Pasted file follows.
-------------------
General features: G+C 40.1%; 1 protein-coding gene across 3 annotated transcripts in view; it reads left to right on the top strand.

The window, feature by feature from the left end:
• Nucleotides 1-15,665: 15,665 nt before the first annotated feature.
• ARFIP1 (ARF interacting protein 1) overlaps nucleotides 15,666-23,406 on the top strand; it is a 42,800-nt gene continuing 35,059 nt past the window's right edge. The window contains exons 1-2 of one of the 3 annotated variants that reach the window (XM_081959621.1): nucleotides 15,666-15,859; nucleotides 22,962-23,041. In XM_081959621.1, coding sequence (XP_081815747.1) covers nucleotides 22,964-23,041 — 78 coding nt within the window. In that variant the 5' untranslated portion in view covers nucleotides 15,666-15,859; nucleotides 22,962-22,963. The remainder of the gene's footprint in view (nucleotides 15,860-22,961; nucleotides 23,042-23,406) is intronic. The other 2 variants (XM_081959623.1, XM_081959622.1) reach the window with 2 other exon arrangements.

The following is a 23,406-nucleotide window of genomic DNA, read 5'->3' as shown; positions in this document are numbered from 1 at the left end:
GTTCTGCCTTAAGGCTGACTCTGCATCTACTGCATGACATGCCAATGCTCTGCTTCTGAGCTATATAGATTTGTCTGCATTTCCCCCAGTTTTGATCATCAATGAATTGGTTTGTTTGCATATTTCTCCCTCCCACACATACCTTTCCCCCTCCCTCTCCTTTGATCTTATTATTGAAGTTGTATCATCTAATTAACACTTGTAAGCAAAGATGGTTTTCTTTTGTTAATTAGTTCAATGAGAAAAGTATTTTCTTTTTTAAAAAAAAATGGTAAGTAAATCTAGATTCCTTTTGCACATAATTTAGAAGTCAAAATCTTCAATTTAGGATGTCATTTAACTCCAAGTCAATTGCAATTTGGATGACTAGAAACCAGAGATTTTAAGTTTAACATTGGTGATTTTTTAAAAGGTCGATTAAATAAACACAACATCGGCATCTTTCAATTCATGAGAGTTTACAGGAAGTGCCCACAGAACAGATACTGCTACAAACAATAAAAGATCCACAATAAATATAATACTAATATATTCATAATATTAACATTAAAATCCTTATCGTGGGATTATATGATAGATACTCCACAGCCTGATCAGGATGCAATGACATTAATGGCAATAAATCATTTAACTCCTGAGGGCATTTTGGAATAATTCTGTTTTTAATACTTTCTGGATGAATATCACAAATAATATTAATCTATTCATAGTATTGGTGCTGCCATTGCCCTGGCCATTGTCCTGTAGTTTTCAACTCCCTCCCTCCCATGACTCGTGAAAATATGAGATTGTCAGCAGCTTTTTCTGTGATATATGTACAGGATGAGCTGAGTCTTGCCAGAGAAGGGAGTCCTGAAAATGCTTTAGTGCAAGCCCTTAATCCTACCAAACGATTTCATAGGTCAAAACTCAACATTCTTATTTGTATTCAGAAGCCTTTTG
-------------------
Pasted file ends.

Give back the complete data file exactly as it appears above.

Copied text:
General features: G+C 40.1%; 1 protein-coding gene across 3 annotated transcripts in view; it reads left to right on the top strand.

The window, feature by feature from the left end:
• Nucleotides 1-15,665: 15,665 nt before the first annotated feature.
• ARFIP1 (ARF interacting protein 1) overlaps nucleotides 15,666-23,406 on the top strand; it is a 42,800-nt gene continuing 35,059 nt past the window's right edge. The window contains exons 1-2 of one of the 3 annotated variants that reach the window (XM_081959621.1): nucleotides 15,666-15,859; nucleotides 22,962-23,041. In XM_081959621.1, coding sequence (XP_081815747.1) covers nucleotides 22,964-23,041 — 78 coding nt within the window. In that variant the 5' untranslated portion in view covers nucleotides 15,666-15,859; nucleotides 22,962-22,963. The remainder of the gene's footprint in view (nucleotides 15,860-22,961; nucleotides 23,042-23,406) is intronic. The other 2 variants (XM_081959623.1, XM_081959622.1) reach the window with 2 other exon arrangements.

The following is a 23,406-nucleotide window of genomic DNA, read 5'->3' as shown; positions in this document are numbered from 1 at the left end:
GTTCTGCCTTAAGGCTGACTCTGCATCTACTGCATGACATGCCAATGCTCTGCTTCTGAGCTATATAGATTTGTCTGCATTTCCCCCAGTTTTGATCATCAATGAATTGGTTTGTTTGCATATTTCTCCCTCCCACACATACCTTTCCCCCTCCCTCTCCTTTGATCTTATTATTGAAGTTGTATCATCTAATTAACACTTGTAAGCAAAGATGGTTTTCTTTTGTTAATTAGTTCAATGAGAAAAGTATTTTCTTTTTTAAAAAAAAATGGTAAGTAAATCTAGATTCCTTTTGCACATAATTTAGAAGTCAAAATCTTCAATTTAGGATGTCATTTAACTCCAAGTCAATTGCAATTTGGATGACTAGAAACCAGAGATTTTAAGTTTAACATTGGTGATTTTTTAAAAGGTCGATTAAATAAACACAACATCGGCATCTTTCAATTCATGAGAGTTTACAGGAAGTGCCCACAGAACAGATACTGCTACAAACAATAAAAGATCCACAATAAATATAATACTAATATATTCATAATATTAACATTAAAATCCTTATCGTGGGATTATATGATAGATACTCCACAGCCTGATCAGGATGCAATGACATTAATGGCAATAAATCATTTAACTCCTGAGGGCATTTTGGAATAATTCTGTTTTTAATACTTTCTGGATGAATATCACAAATAATATTAATCTATTCATAGTATTGGTGCTGCCATTGCCCTGGCCATTGTCCTGTAGTTTTCAACTCCCTCCCTCCCATGACTCGTGAAAATATGAGATTGTCAGCAGCTTTTTCTGTGATATATGTACAGGATGAGCTGAGTCTTGCCAGAGAAGGGAGTCCTGAAAATGCTTTAGTGCAAGCCCTTAATCCTACCAAACGATTTCATAGGTCAAAACTCAACATTCTTATTTGTATTCAGAAGCCTTTTG